Turning to the Repatriation and Detention of Aliens Act, Committee Experts pointed out that it appeared that the act did not prescribe a vulnerability assessment; allowed seclusion measures for children above the age of 12; allowed for isolation to be used as a disciplinary measure; and placed all newly arriving migrants in a restrictive regime under which individuals could be locked in a cell for a maximum of 17 hours per day. How did this bill comply with the provisions of the International Covenant on Civil and Political Rights?
They requested information on the training provided to police officers dealing with agitated patients in psychiatric hospitals to prevent trauma and avoid use of force. What steps were taken by the Government to employ specially trained staff to work with agitated patients and end police involvement? On the Zuyder Prison, Experts asked how decisions to use disciplinary confinement were reviewed, if prisoners were informed about the availability of these review mechanisms, how many cases had been submitted since 2016, and what had been the results of their challenges.
Experts underscored that, while the Constitution’s definition of discrimination was all encompassing, the specific grounds included in the Equal Treatment Act were not. What was more, they did not meet the Covenant’s standards. Were the anti-discriminatory provisions in Aruba and Curaçao in line with the Netherlands’ Constitution, Sint Maarten’s Constitution or neither? On healthcare, they pointed out that employees at healthcare insurance companies were not bound by confidentiality. On the burqa and niqab issues, Experts asked the delegation to comment on the necessity of the law enacted by the Government. What was the public interest of banning full head coverage and the rationale behind the decision? They requested information on the scope of the phenomenon. How many women were wearing full head coverage?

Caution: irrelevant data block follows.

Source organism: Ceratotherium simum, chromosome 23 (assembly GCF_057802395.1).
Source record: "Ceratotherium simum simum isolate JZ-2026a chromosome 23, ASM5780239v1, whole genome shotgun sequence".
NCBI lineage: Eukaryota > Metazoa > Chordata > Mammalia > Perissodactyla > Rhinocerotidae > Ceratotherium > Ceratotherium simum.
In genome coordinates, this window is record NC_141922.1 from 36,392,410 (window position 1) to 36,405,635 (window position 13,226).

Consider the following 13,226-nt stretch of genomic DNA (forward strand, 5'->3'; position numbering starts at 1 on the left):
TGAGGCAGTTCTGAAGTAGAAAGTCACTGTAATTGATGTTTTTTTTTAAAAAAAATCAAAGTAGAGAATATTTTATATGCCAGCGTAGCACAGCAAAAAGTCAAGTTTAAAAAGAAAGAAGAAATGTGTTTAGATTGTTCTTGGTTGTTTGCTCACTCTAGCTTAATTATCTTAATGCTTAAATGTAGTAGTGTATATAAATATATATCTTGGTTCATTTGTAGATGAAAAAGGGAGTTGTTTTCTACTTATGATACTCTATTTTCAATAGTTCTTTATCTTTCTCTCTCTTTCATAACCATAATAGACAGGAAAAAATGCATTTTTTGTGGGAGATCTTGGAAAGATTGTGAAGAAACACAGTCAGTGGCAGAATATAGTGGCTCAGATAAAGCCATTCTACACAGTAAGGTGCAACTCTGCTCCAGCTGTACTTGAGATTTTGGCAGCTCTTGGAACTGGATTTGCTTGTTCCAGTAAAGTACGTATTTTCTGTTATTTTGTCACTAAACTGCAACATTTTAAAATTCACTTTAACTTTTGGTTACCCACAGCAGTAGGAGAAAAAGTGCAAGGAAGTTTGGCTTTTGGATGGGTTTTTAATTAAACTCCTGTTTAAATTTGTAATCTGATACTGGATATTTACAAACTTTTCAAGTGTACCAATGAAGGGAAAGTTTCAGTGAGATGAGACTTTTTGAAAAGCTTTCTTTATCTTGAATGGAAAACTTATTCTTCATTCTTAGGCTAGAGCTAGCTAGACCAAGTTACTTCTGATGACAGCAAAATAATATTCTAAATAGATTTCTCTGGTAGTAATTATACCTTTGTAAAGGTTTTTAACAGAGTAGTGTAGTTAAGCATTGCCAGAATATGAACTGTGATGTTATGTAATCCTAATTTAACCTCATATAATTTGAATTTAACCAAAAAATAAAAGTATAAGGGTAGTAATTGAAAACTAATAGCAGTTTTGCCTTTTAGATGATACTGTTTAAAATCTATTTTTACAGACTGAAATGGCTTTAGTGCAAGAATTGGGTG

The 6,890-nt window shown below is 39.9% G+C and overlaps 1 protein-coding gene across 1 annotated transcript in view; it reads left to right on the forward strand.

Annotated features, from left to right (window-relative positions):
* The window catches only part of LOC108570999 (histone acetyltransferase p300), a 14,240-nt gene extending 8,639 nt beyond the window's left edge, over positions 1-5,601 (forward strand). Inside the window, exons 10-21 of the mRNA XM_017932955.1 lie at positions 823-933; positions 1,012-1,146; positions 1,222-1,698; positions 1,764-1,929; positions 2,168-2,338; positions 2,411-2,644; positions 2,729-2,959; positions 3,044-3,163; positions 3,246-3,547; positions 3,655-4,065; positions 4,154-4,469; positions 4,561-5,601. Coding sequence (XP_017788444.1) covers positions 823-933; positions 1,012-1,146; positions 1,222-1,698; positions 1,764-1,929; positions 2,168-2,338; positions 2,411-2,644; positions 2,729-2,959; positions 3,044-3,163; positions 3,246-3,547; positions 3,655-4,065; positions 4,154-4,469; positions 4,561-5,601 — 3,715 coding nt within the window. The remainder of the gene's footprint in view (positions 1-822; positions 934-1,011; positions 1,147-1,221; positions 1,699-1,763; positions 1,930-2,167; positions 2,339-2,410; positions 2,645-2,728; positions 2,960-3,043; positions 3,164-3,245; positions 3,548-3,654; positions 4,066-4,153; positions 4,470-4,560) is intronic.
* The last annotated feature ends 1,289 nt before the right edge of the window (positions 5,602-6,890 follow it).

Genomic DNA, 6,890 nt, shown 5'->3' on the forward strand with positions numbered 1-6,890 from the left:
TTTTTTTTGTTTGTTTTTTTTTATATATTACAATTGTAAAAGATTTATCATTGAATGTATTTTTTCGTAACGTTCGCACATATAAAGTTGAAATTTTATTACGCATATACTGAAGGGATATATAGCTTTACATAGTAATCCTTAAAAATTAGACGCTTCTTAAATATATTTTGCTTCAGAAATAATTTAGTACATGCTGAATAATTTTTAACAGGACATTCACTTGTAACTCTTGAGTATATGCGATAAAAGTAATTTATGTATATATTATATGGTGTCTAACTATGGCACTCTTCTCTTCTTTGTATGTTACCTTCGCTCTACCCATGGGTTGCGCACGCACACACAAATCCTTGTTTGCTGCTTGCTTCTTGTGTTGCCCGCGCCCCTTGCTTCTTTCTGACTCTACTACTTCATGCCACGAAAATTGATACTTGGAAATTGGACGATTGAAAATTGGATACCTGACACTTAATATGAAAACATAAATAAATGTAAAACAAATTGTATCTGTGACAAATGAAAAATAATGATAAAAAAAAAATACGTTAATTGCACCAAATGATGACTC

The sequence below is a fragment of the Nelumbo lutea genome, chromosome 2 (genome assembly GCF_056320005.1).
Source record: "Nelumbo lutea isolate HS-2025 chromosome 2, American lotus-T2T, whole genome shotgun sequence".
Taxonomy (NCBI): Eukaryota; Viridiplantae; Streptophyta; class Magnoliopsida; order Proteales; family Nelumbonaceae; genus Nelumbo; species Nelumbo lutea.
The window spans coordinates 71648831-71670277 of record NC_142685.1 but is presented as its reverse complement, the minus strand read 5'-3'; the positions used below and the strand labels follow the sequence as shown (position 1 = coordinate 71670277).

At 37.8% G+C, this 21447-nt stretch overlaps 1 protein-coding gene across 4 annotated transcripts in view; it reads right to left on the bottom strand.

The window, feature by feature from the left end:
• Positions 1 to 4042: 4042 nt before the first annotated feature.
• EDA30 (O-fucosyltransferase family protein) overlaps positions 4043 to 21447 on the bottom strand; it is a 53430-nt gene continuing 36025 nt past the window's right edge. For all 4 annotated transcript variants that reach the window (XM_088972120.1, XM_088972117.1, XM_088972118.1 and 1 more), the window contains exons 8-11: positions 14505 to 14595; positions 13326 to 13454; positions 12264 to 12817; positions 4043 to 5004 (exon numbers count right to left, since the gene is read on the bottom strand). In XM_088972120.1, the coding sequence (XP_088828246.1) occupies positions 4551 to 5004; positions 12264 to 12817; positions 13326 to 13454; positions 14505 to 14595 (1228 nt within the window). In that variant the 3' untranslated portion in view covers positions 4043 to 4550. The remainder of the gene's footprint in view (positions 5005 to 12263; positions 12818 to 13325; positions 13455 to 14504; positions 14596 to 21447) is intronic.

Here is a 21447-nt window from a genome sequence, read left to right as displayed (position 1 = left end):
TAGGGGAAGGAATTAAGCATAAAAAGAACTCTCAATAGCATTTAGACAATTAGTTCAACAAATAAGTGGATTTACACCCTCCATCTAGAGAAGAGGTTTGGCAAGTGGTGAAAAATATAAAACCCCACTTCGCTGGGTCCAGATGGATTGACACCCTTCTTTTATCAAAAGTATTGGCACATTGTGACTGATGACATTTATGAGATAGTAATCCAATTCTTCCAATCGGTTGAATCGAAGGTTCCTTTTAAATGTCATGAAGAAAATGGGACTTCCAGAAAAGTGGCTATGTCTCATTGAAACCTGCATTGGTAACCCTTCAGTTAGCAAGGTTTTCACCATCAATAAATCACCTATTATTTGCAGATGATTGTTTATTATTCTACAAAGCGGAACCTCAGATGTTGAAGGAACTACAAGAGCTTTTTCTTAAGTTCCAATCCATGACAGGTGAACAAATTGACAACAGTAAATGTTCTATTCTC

Experts asked how the Dutch Government intended to strengthen the asylum procedures in the Caribbean. Could delegates provide information on the process used to determine that a third country was safe? On access to legal aid, they pointed that the number of people choosing not to bring a case before a judge was going up, as these people deemed the costs too high and felt insecure about the results of the trial. The reform of the legal system might heighten this problem, Experts warned, and asked the delegation for their comments.
On the elimination of slavery, servitude and trafficking in persons, Committee Experts asked for information and data on the prosecution of suspected perpetrators of human trafficking; the number of victims of trafficking from Hungary and Poland; measures targeting the criminal networks profiting from such practices; and the particular vulnerability of women to trafficking.
Responses by the Delegation
QUINCY GIRIGORIE, Minister of Justice of Curaçao, noted that the pre-trial detention durations mentioned by Experts were accurate. He assured that alternatives to this practice existed and were in place, such as “quick justice” measures, bail and settlements. On the anti-discriminatory legal framework in Curaçao, he pointed out that Curaçao had its own Constitution which included anti-discrimination provisions, as did its penal code. Since September 2018, the Government of Curaçao had been collaborating with the Dutch Government to strengthen protection procedures. Curaçao had received funds to improve detention facilities for migrants, to avoid overcrowding. There had been little complaints, even of the informal or anonymous kind, about the ill-treatment of undocumented migrants by Government officials. Not all people who came to the country were detained; detention was a last resort measure. There were independent oversight bodies that visited detention centres regularly.